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Virtual reality (VR) is an exciting new development in gaming, but the uses of this technology go far beyond simple play and escapism. Researchers are finding numerous ways in which virtual reality can be medically useful. Now, studies are showing that it could help children with cerebral palsy (CP). Therapy and treatment with VR could help children develop better motor skills, resolve some movement challenges and even relieve pain.
Virtual Reality and Medicine
Using virtual reality for medical reasons sounds like something out of science fiction, but it is very real. VR is the use of technology to simulate a three-dimensional environment. Those using it typically wear a helmet or goggles with a screen as well as gloves and other equipment and sensors. The user experiences an environment that seems real and that can induce all the sensations and responses of a real environment.
In medicine researchers are using it to treat psychological conditions, like anxiety and depression. In medical schools virtual reality is helping students learn and experience the inside of the human body. Surgeons are starting to use the technology to plan and practice difficult surgeries. Most importantly for children with cerebral palsy, virtual reality is beginning to help people with physical therapy, mobility, and pain management.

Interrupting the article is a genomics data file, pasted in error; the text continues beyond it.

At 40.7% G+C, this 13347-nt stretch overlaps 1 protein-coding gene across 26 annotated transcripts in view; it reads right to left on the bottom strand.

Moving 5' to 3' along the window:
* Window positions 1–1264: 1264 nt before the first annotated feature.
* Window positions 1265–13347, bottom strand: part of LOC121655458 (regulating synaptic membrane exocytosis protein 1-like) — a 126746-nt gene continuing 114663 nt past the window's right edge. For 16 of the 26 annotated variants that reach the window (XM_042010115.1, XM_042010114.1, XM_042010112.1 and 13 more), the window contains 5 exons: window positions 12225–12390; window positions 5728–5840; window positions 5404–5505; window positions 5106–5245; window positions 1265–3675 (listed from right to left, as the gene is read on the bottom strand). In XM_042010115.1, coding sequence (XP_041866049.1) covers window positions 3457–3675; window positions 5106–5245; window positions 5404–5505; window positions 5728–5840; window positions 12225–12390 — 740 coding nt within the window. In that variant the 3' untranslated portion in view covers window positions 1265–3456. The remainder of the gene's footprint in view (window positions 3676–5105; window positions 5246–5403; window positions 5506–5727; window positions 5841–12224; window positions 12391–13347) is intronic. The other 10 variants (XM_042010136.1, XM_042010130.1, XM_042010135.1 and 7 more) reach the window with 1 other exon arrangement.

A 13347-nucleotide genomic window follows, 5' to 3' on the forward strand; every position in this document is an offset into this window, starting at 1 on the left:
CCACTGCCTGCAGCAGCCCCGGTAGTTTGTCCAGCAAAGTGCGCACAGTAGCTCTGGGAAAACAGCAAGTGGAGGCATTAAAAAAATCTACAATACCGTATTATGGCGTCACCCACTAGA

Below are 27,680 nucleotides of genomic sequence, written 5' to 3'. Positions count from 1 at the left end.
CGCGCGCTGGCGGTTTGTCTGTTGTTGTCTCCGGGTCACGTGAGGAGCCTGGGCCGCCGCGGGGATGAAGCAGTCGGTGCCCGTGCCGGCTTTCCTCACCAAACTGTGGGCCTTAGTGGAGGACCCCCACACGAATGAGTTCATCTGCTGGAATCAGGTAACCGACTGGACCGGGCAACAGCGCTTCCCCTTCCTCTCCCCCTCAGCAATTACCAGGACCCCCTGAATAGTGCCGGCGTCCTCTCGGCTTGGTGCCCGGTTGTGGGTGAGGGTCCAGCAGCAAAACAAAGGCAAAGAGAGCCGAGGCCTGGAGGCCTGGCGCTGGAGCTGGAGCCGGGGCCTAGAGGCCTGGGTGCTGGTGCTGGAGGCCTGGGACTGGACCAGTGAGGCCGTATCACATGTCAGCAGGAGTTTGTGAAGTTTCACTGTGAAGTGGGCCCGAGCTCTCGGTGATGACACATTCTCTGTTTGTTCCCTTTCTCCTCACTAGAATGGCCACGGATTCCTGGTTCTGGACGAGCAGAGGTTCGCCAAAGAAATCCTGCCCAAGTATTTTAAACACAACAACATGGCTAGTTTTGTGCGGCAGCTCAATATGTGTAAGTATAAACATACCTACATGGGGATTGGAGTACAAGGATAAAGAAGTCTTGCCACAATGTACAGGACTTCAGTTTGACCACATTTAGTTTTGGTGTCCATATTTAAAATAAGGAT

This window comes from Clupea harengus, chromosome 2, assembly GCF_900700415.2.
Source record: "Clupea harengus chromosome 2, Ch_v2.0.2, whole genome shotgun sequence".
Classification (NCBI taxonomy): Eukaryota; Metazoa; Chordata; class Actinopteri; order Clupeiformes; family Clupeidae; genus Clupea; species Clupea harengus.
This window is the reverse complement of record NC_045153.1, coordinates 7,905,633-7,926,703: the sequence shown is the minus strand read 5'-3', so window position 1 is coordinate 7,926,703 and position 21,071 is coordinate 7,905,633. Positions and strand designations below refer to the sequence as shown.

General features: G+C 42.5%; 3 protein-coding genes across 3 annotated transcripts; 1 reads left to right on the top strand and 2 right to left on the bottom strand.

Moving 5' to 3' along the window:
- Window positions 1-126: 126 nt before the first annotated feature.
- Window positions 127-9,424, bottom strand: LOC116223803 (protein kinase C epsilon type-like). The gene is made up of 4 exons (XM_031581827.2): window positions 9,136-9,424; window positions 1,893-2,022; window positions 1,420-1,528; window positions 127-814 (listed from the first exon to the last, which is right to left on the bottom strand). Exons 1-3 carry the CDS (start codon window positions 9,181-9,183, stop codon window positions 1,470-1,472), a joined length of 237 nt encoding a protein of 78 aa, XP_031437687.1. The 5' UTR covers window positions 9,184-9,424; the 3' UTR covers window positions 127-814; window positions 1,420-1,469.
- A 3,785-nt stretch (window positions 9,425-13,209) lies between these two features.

Studies Testing VR in Children with Cerebral Palsy
Children with cerebral palsy may have a wide range of symptoms of any degree of severity, but generally this condition causes issues with movement, muscle tone and control, balance, posture, and other types of motor function. Virtual reality therapies tested focus on active games that may improve any or all of these.
One recent study compared a group of children with cerebral palsy to a control group of children of normal physical development. Both groups were asked to complete a task before and after practicing with virtual reality. The task was to use the arms to match movements to the rhythm of a song. The children with CP improved after VR practice, while those without CP did not. Researchers concluded that virtual reality practice could help improve muscle control.
In other studies, similar positive results were found. For instance there have been studies showing that virtual reality therapies can improve a child’s arm function, posture, and walking. An interesting finding was that commercial VR sets were less useful than those engineered for children with CP. Future therapies may require specialized equipment to help children make significant improvements.
The Future of VR for Cerebral Palsy
Virtual reality is not that new, but it has only recently been accessible to more people. As researchers begin to see just how beneficial a created reality can be for all kinds of patients, more studies are likely to find even more uses for it.
For children with cerebral palsy and their parents, this is exciting and hopeful. Not only are there current studies showing VR can help with movement, researchers are continuing the studies with actual clinical trials. In one trial, for instance, children are using virtual reality to play games that require physical movements. Researchers are determining if the addition of this kind of gaming to traditional therapy will improve motor function.
More study is necessary, but there is a lot of potential for VR to be a valid, useful, and safe therapy. For children with cerebral palsy, being able to play games to heal and move better is not just fun, it’s also treatment.